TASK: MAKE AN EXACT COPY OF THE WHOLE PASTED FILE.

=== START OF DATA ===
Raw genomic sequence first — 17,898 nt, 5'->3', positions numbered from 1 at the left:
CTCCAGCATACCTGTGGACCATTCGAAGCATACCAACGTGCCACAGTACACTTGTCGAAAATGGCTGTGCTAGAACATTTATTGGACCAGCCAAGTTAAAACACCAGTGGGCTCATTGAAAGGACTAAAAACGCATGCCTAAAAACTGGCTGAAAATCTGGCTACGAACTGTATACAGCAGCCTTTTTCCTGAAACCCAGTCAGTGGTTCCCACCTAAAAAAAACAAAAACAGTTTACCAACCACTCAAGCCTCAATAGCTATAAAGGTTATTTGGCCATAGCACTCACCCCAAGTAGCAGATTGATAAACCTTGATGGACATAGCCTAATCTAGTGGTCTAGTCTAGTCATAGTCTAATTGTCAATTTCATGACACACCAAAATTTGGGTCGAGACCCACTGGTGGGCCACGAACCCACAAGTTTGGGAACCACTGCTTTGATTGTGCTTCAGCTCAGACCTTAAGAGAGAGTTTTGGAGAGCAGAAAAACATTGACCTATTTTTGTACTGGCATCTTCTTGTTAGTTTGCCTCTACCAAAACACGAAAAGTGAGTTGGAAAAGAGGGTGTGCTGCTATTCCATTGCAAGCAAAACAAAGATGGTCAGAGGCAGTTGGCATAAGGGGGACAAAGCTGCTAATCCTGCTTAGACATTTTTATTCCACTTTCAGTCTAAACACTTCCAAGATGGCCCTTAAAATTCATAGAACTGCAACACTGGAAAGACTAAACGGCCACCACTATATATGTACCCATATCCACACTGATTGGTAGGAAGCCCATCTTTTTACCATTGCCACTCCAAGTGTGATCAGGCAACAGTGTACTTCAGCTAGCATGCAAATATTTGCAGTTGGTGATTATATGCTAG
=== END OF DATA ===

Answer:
Raw genomic sequence first — 17,898 nt, 5'->3', positions numbered from 1 at the left:
CTCCAGCATACCTGTGGACCATTCGAAGCATACCAACGTGCCACAGTACACTTGTCGAAAATGGCTGTGCTAGAACATTTATTGGACCAGCCAAGTTAAAACACCAGTGGGCTCATTGAAAGGACTAAAAACGCATGCCTAAAAACTGGCTGAAAATCTGGCTACGAACTGTATACAGCAGCCTTTTTCCTGAAACCCAGTCAGTGGTTCCCACCTAAAAAAAACAAAAACAGTTTACCAACCACTCAAGCCTCAATAGCTATAAAGGTTATTTGGCCATAGCACTCACCCCAAGTAGCAGATTGATAAACCTTGATGGACATAGCCTAATCTAGTGGTCTAGTCTAGTCATAGTCTAATTGTCAATTTCATGACACACCAAAATTTGGGTCGAGACCCACTGGTGGGCCACGAACCCACAAGTTTGGGAACCACTGCTTTGATTGTGCTTCAGCTCAGACCTTAAGAGAGAGTTTTGGAGAGCAGAAAAACATTGACCTATTTTTGTACTGGCATCTTCTTGTTAGTTTGCCTCTACCAAAACACGAAAAGTGAGTTGGAAAAGAGGGTGTGCTGCTATTCCATTGCAAGCAAAACAAAGATGGTCAGAGGCAGTTGGCATAAGGGGGACAAAGCTGCTAATCCTGCTTAGACATTTTTATTCCACTTTCAGTCTAAACACTTCCAAGATGGCCCTTAAAATTCATAGAACTGCAACACTGGAAAGACTAAACGGCCACCACTATATATGTACCCATATCCACACTGATTGGTAGGAAGCCCATCTTTTTACCATTGCCACTCCAAGTGTGATCAGGCAACAGTGTACTTCAGCTAGCATGCAAATATTTGCAGTTGGTGATTATATGCTAG